Can Desalination Save The Salton Sea?
By Sara Jerome
The water in California's Salton Sea is vanishing.
That's a big problem for people in the area. According to an opinion piece in the Desert Sun, the Salton Sea water loss "poses a growing environmental and economic threat to the Coachella Valley, Imperial County and the state."
The dewatering of the Salton Sea "began in 2003, and will significantly increase after 2017, adding to the regional threat," the report said. "Seaside community health, air quality, wildlife, recreation, and tourism have all been affected."
The Desert Review described a threat of "ecosystem death, permanent intractable air pollution, and loss of wildlife habitat." It said enormous amounts of money are also at stake if the state chases "one ineffectual stopgap fix after another."
Some voices are pointing to desalination as a key part of any long-term fix.
"Preservation, not restoration, is the only solution. However, preservation will require water inflow to balance natural evaporation plus limited desalination for the sea to again become an attractive recreation asset," according to the Sun.
How could desalination help matters? Under this proposal, the region would "build a desalinization plant, while shrinking the size of the sea. The plant would desalinate runoff as it entered the sea so it could be sold to the cities, leaving behind water for the sea," according to the New York Times.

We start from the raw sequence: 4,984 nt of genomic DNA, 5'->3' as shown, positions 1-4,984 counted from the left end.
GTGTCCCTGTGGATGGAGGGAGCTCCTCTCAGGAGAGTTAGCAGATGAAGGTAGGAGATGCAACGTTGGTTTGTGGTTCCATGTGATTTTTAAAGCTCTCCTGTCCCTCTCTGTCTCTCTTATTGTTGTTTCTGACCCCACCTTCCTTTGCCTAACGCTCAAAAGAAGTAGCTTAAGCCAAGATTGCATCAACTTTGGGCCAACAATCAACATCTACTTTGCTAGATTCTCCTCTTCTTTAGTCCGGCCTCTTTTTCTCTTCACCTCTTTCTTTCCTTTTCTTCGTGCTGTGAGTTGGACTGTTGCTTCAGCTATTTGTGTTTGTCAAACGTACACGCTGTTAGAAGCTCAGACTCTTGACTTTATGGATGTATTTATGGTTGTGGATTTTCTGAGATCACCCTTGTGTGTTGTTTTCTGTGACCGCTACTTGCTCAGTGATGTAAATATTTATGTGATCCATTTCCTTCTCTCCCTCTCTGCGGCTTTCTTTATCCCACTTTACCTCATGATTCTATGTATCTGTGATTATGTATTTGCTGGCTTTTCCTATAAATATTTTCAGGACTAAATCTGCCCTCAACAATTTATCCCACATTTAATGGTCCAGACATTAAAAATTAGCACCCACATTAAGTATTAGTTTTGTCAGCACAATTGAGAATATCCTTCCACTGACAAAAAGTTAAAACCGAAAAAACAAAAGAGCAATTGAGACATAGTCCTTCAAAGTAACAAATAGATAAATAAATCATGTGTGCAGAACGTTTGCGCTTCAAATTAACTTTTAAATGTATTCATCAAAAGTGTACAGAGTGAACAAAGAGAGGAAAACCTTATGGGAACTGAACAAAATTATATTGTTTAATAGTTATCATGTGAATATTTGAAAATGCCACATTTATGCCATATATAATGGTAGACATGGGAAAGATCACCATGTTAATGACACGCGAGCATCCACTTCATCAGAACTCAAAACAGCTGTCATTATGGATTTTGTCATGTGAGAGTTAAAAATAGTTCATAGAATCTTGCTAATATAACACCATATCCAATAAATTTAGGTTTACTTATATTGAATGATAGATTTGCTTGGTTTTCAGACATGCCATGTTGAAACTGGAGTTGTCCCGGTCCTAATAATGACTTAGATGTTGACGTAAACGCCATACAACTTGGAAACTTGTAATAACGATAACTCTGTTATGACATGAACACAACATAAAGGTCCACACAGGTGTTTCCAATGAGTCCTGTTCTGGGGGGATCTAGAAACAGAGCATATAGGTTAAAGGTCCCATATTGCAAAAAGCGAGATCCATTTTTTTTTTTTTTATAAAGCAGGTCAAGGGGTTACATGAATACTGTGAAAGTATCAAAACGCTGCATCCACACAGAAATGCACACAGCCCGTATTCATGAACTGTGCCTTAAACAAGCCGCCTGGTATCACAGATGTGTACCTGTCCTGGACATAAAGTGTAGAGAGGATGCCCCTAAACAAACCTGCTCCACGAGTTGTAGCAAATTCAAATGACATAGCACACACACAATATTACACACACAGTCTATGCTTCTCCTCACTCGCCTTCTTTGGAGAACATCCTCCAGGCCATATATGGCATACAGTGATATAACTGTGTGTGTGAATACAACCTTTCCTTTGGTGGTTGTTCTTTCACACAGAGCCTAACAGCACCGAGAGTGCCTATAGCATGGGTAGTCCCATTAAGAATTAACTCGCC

The downside is this is expensive, potentially costing billions. The state continues to explore its options.
While there is significant debate on whether desalination is the right course, Californians appear to agree on one thing: the Salton Sea is definitely worth saving.
“One hopeful sign is that many state authorities seem determined to save the sea. That is important. At issue here is not just a reservoir for runoff, but an important ecosystem," the Times said.
For more on desalination—including the fight to halt a California plant—visit Water Online.
Image credit: "Salton Se," © 2008 SkinheadSportBiker1, used under an Attribution 2.0 Generic license: http://creativecommons.org/licenses/by/2.0/
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